Linden Labs has taken notice and is working on its software to make it more appealing for companies. It recently released development tools that let companies build private areas in Second Life for internal use. Linden is also working on making Second Life easier for new users, the majority of whom still drop out within the first two hours. "It's like moving to a new city," says Fisher, Linden's business director. "You have to find things and meet people, and we're working to make that experience easier."

The upshot is that the virtual world has survived the media spin cycle. "I think at first, everyone was there strictly for the hype and sunk their money into 15 minutes of fame," Involve's Stein says. "Now they're analyzing what they're doing and seeing how Second Life breathes." And in the process, breathing into it a second life.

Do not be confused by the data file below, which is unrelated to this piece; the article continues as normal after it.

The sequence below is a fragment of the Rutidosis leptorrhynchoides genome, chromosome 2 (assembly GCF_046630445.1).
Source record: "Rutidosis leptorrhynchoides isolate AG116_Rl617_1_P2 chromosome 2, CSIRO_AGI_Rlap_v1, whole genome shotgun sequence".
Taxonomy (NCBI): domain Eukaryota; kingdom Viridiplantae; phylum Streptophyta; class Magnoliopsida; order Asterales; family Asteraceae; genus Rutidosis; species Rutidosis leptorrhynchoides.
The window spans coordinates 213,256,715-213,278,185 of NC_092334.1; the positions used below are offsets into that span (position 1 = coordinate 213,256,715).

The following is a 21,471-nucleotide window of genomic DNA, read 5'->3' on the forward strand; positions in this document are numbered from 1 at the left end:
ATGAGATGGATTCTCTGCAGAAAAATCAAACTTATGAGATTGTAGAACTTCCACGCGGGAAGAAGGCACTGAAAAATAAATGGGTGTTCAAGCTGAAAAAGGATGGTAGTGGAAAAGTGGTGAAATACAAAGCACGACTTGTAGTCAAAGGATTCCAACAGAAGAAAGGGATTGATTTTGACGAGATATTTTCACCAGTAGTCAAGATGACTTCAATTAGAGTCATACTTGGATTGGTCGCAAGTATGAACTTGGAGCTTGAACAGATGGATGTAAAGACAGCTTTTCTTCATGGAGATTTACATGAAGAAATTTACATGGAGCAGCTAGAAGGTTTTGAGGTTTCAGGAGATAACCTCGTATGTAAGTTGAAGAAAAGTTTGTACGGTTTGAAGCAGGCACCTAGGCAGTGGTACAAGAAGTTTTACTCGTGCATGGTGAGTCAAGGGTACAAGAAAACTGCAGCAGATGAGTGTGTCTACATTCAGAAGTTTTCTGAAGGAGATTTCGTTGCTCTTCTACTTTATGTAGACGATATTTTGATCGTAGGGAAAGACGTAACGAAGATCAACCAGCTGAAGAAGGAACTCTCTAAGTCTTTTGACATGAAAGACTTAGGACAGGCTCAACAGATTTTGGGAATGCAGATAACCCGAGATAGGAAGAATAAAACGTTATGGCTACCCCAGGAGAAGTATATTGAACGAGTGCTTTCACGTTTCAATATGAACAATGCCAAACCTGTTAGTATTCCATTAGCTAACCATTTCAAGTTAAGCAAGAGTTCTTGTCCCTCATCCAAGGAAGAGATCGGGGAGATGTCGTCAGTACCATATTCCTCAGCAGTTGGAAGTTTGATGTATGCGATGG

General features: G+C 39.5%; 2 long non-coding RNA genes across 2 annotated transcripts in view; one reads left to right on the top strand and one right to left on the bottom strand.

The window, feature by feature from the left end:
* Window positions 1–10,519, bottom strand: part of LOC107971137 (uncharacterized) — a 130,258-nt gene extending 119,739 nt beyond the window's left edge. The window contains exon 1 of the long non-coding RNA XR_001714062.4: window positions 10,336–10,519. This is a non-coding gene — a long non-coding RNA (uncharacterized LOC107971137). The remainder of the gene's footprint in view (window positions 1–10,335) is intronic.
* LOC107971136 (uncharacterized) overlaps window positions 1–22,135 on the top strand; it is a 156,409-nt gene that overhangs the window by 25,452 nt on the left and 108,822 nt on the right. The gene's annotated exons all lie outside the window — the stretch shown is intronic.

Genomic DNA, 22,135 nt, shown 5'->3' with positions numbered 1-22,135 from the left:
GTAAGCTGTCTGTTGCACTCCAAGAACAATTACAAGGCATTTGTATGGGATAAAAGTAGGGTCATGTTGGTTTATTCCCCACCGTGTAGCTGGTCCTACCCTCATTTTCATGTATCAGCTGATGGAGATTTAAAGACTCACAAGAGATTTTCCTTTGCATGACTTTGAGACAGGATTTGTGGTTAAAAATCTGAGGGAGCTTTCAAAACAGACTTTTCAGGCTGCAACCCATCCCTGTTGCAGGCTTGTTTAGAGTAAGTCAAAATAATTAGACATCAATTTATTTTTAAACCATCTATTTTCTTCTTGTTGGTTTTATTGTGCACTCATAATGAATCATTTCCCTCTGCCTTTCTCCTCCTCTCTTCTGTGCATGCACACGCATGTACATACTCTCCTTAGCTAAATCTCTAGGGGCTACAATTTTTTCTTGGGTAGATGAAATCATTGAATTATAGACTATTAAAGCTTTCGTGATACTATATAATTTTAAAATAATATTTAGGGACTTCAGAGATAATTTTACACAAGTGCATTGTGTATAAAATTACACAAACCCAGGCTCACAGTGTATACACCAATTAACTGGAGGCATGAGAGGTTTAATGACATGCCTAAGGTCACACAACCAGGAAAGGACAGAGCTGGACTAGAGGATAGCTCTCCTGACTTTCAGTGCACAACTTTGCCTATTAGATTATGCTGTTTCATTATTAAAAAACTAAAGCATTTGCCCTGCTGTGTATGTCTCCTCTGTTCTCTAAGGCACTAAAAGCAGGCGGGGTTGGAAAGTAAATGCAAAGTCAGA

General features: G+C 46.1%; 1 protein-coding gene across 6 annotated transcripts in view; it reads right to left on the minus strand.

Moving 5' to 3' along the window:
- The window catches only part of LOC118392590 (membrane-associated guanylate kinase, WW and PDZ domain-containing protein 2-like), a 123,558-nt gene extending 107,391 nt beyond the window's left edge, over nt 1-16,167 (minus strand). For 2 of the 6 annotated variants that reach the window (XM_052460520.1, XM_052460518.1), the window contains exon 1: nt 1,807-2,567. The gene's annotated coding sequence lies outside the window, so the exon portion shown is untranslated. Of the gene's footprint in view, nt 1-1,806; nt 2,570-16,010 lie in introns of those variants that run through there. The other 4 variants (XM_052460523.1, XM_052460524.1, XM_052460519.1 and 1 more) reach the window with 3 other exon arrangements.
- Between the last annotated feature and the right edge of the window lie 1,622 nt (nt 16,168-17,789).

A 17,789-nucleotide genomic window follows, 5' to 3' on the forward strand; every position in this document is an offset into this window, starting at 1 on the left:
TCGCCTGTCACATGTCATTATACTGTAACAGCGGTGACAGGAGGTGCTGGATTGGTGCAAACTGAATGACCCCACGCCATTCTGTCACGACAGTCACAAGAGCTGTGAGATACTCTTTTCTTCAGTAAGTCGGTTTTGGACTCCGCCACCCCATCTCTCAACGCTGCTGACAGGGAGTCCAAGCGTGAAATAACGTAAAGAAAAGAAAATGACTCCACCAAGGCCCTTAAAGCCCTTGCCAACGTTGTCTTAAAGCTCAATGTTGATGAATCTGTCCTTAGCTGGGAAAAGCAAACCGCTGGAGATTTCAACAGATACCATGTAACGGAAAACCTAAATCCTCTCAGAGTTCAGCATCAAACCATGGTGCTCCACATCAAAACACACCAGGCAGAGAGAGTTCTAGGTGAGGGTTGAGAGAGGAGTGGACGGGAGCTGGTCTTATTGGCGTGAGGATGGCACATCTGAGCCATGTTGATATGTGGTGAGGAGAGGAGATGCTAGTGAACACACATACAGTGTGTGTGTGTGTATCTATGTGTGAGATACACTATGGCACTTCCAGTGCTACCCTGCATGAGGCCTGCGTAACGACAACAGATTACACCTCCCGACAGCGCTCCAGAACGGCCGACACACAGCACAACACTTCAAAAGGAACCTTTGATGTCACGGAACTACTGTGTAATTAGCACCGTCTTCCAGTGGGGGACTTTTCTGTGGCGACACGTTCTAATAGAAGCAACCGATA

Second Stage: Joni West (real life, center; avatar, right foreground) has revived Second Life as a place to engage customers. Site: Toomey-Tourell Fine Art Gallery San Francisco, California which represents Joni West’s real-life fine art. The works on the walls are by Joni West. | photo illustration by Jamie Kripke

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11 Comments

  • Mohammed Murtaza

    West used techniques gleaned from 25 years of marketing experience, including digital and email campaigns, to woo potential clients. She calmly explained that the previous failures of Second Life were a result of not harnessing the medium appropriately to reach its 14 million users, up to 66,000 of whom are present at any time. "I describe the mistake companies made like this: Imagine you've never been to Manhattan. You cross the George Washington Bridge, and someone hands you a guidebook. The first place you're going is not the Reebok store."


    extras in movies

  • Mohammed Murtaza